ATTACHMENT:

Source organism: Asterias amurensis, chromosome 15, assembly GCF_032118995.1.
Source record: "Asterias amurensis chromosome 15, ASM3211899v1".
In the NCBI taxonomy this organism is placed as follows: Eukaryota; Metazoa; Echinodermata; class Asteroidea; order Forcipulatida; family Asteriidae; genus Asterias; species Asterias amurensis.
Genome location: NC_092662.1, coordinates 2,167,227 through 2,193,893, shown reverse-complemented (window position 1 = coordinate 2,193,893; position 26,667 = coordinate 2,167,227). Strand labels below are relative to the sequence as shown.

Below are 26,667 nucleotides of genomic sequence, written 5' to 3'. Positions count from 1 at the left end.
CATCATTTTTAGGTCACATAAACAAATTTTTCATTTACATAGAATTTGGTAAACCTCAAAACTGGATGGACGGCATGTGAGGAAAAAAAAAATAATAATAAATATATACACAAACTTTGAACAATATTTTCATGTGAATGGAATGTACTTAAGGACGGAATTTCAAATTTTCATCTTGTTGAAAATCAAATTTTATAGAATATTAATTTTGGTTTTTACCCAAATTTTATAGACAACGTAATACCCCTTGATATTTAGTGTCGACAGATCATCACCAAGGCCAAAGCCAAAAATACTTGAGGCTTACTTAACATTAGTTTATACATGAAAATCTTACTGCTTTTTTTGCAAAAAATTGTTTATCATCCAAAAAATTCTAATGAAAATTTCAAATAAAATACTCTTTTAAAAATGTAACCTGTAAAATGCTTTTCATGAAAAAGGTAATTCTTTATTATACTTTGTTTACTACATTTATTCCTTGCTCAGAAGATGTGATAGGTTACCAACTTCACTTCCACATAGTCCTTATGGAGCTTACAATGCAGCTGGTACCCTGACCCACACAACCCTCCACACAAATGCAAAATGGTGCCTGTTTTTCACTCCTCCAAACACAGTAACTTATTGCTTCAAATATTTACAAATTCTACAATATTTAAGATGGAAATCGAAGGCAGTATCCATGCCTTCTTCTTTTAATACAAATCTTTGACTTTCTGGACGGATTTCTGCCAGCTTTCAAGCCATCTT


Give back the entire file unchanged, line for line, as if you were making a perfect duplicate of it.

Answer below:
Source organism: Asterias amurensis, chromosome 15, assembly GCF_032118995.1.
Source record: "Asterias amurensis chromosome 15, ASM3211899v1".
In the NCBI taxonomy this organism is placed as follows: Eukaryota; Metazoa; Echinodermata; class Asteroidea; order Forcipulatida; family Asteriidae; genus Asterias; species Asterias amurensis.
Genome location: NC_092662.1, coordinates 2,167,227 through 2,193,893, shown reverse-complemented (window position 1 = coordinate 2,193,893; position 26,667 = coordinate 2,167,227). Strand labels below are relative to the sequence as shown.

Below are 26,667 nucleotides of genomic sequence, written 5' to 3'. Positions count from 1 at the left end.
CATCATTTTTAGGTCACATAAACAAATTTTTCATTTACATAGAATTTGGTAAACCTCAAAACTGGATGGACGGCATGTGAGGAAAAAAAAAATAATAATAAATATATACACAAACTTTGAACAATATTTTCATGTGAATGGAATGTACTTAAGGACGGAATTTCAAATTTTCATCTTGTTGAAAATCAAATTTTATAGAATATTAATTTTGGTTTTTACCCAAATTTTATAGACAACGTAATACCCCTTGATATTTAGTGTCGACAGATCATCACCAAGGCCAAAGCCAAAAATACTTGAGGCTTACTTAACATTAGTTTATACATGAAAATCTTACTGCTTTTTTTGCAAAAAATTGTTTATCATCCAAAAAATTCTAATGAAAATTTCAAATAAAATACTCTTTTAAAAATGTAACCTGTAAAATGCTTTTCATGAAAAAGGTAATTCTTTATTATACTTTGTTTACTACATTTATTCCTTGCTCAGAAGATGTGATAGGTTACCAACTTCACTTCCACATAGTCCTTATGGAGCTTACAATGCAGCTGGTACCCTGACCCACACAACCCTCCACACAAATGCAAAATGGTGCCTGTTTTTCACTCCTCCAAACACAGTAACTTATTGCTTCAAATATTTACAAATTCTACAATATTTAAGATGGAAATCGAAGGCAGTATCCATGCCTTCTTCTTTTAATACAAATCTTTGACTTTCTGGACGGATTTCTGCCAGCTTTCAAGCCATCTT